Well, no one could see a good reason to hold off on the trach, although they decided running nitric through it was not desirable. Now she must be off it completely before they get her on the OR schedule. This explains why today she was bumped down to 9ppm a day early. By Monday she should be around 5ppm and they will do another echo to evaluate her pulmonary hypertension. If all is well the nitric weaning will continue as tolerated and we are looking at a trach within 2 weeks.
While working in that direction they will continue to ramp up her NG feeds (now at 15cc every 4 hours). If she tolerates it well she will receive a G-tube down the road. If not, they will do more tests and possibly go the G-tube/fundoplication route.
Here is a recap of her other issues discussed today and where they stand now (in no particular order)....
Club foot-Left foot does not appear to need corrective boot, right foot should be treatable without surgery. Natters is not a big fan of the boot but tolerates it. Anneliese feels strongly that she should be wearing two boots and wants them to make her another.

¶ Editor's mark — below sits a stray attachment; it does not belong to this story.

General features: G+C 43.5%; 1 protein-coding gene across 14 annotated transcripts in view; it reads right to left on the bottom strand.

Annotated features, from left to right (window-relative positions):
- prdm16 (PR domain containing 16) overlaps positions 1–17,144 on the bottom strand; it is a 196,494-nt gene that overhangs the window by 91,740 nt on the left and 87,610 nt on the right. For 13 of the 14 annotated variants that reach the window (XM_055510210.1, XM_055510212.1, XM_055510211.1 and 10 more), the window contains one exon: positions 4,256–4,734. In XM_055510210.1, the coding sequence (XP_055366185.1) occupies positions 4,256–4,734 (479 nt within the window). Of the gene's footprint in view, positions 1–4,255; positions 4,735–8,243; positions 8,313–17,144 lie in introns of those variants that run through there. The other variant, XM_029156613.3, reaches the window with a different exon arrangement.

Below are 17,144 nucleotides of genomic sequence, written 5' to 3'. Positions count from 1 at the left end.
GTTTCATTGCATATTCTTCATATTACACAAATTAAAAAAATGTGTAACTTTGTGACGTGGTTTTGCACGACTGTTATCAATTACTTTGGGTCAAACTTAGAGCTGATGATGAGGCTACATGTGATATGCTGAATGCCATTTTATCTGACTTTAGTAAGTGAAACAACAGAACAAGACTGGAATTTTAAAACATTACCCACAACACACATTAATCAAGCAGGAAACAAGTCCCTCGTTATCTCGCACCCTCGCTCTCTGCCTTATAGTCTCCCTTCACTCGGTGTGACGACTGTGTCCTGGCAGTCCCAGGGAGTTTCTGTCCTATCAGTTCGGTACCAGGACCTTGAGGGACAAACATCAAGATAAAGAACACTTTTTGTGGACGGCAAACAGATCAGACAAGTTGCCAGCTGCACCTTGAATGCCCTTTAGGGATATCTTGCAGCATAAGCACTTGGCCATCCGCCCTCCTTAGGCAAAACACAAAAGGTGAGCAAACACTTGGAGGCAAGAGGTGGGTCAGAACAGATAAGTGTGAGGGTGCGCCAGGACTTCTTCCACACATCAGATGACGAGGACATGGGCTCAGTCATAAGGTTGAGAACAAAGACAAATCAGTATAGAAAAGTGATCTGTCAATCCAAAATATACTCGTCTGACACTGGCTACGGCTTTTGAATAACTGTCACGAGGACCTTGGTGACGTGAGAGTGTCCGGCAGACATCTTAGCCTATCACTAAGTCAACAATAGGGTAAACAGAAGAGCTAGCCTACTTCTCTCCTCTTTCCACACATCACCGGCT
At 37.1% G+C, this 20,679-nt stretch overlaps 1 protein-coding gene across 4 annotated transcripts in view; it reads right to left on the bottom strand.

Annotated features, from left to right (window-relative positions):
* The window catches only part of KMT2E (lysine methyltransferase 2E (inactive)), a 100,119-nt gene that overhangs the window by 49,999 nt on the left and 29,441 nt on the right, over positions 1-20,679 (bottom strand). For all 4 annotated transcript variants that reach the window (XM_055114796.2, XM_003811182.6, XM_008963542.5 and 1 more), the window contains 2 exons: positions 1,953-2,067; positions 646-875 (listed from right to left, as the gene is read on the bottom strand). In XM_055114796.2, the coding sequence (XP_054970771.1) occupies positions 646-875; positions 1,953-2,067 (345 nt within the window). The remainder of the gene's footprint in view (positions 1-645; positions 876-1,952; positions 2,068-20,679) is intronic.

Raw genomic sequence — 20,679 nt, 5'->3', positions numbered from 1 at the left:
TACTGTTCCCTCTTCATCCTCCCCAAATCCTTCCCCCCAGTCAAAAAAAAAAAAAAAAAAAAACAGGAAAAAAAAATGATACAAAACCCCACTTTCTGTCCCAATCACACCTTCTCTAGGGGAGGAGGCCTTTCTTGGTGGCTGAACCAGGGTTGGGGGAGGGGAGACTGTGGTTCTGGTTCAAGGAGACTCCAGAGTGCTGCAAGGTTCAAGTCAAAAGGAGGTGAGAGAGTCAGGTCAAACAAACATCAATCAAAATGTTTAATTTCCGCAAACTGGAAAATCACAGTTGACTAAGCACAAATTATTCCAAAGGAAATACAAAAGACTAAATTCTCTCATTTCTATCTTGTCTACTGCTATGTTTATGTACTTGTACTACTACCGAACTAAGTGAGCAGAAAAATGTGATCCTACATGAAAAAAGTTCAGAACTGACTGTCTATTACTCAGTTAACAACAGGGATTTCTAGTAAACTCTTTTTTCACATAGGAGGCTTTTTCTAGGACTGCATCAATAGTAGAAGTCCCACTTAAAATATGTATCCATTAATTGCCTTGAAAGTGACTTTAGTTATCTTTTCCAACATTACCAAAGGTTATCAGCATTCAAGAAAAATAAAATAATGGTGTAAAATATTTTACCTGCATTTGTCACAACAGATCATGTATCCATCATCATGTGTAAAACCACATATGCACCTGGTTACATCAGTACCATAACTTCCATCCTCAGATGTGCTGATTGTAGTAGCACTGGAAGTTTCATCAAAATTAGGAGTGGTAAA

Wandering eye-Do not know if this is due to her not having enough eye exercise or her sedation. Could be just a normal baby thing. She will be evaluated by an opthamologist when she has her trach and the sedation is decreased some.
Pulmonary hypertension-The last echo shows the flow through her ASD (hole in her heart) has reversed, indicating that the degree of PH has decreased. The echo only gives a rough idea of her PH, but accurate testing requires a heart cath and no one wants that. Hoping she tolerates the wean from nitric oxide and that sildenafil (Viagra) will be able to keep things under control.